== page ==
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Q & A with Father Anthony

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Are women allowed to become deacons?

Halie asks:

Dear Fr Anthony,

I was wondering, as of now, in the Catholic Church, are women allowed to become deacons and if not, what vocations other than sisterhood are available?


Dear Halie,

Recent theological studies have concluded that women were never ordained ministerial deacons by the Apostles or in the early Church, and so the custom of not calling women to the diaconate is well founded and a reflection of Christ's will for the Church, even though a great number of the early and very active disciples were women.

The vocation to the sisterhood embraces many different ways of serving Christ in others, from the contemplative life to missionary work, to all levels of education, to health care, parish visitation, media work, service to the poor.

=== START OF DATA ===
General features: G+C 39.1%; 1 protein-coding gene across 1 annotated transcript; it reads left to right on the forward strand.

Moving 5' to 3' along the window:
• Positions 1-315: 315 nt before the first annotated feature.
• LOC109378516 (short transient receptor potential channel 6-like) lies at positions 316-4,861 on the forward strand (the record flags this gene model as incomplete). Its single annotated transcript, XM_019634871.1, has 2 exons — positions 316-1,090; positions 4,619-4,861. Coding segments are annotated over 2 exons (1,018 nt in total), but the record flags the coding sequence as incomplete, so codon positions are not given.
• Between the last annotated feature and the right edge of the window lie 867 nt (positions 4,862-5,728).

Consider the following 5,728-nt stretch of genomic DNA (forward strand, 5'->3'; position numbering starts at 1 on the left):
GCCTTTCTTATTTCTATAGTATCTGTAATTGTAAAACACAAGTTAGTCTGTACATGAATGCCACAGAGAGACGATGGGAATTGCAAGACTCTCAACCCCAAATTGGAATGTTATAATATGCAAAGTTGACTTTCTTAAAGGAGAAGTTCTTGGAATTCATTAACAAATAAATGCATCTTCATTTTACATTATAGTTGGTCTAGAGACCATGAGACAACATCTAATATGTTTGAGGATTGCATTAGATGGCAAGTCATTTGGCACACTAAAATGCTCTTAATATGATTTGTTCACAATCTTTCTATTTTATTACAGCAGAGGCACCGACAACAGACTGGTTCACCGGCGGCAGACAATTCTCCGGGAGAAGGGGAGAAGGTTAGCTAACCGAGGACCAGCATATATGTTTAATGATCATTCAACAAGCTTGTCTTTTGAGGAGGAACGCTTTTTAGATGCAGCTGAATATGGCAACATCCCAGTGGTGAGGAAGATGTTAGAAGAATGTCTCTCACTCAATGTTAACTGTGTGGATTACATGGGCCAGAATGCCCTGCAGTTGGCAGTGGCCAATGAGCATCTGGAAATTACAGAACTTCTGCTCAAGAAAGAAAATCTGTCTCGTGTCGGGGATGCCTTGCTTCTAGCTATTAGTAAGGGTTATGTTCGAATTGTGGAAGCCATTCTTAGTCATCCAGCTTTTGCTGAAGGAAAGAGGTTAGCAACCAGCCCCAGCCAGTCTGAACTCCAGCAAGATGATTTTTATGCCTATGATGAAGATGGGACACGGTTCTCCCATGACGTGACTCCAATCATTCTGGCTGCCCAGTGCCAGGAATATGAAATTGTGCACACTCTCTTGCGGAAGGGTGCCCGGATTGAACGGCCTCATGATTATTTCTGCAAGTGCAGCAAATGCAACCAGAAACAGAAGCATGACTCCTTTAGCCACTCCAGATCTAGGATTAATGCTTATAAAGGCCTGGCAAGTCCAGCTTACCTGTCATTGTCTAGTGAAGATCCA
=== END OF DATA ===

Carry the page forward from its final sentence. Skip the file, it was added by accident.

A woman can also be a consecrated lay person in a Society or Movement, to dedicate her life fully to living and spreading the charism and apostolate of that particular group. Or she may consecrate herself privately, individually, and put herself at the service of the local Church.

However, all of the above fail to mention the great and most common vocation of both men and women in the Church: the married vocation. Good Christian couples and families are the real, transforming presence of Christ’s message in society, and the reflection of God’s love in our lives.

God bless.

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